Maryland State Boat - Skipjack


[black & white photograph of a skipjack]
Photo by Marion E. Warren (Marion E. Warren Collection, MSA SC1890-BP7506, Maryland State Archives)

The skipjack became the State Boat in 1985 (Chapter 788, Acts of 1985; Code State Government Article, sec. 13-312).

Named after a leaping fish, skipjacks are the last working boats under sail in the United States. In winter, they dredge oysters from the floor of the Chesapeake Bay. "Drudgin," as watermen call this process, is hard, cold, dirty, sometimes dangerous work.

The skipjack originated on Maryland's Eastern Shore in the 1890s and was better known as a small "two-sail bateau" with a V-bottomed hull. The craft evolved into a larger, hearty skipjack with a reputation for speed. In 1957, more than 80 skipjacks plied the waters of the Chesapeake Bay. Today, disease and environmental hazards affecting the oyster, and the prevalence of powerboats, present an uncertain future for commercial skipjacks. Periodic restoration preserves working skipjacks and their 100-year history. Despite these efforts, the skipjack fleet has diminished sharply in recent years.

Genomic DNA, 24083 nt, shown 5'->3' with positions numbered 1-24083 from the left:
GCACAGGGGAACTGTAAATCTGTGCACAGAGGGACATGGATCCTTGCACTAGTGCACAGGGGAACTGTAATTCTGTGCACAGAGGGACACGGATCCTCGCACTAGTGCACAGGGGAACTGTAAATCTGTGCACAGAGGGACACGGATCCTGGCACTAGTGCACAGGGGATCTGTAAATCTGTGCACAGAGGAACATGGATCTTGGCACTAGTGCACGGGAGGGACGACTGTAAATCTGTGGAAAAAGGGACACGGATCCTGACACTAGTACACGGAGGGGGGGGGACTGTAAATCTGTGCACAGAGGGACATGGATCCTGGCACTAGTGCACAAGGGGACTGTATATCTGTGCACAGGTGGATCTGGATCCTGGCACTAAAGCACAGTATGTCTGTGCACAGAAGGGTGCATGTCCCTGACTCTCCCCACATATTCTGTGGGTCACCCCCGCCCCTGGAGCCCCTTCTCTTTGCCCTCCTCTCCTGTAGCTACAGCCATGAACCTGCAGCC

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 Maryland Manual On-Line, 1998

July 10, 1998   
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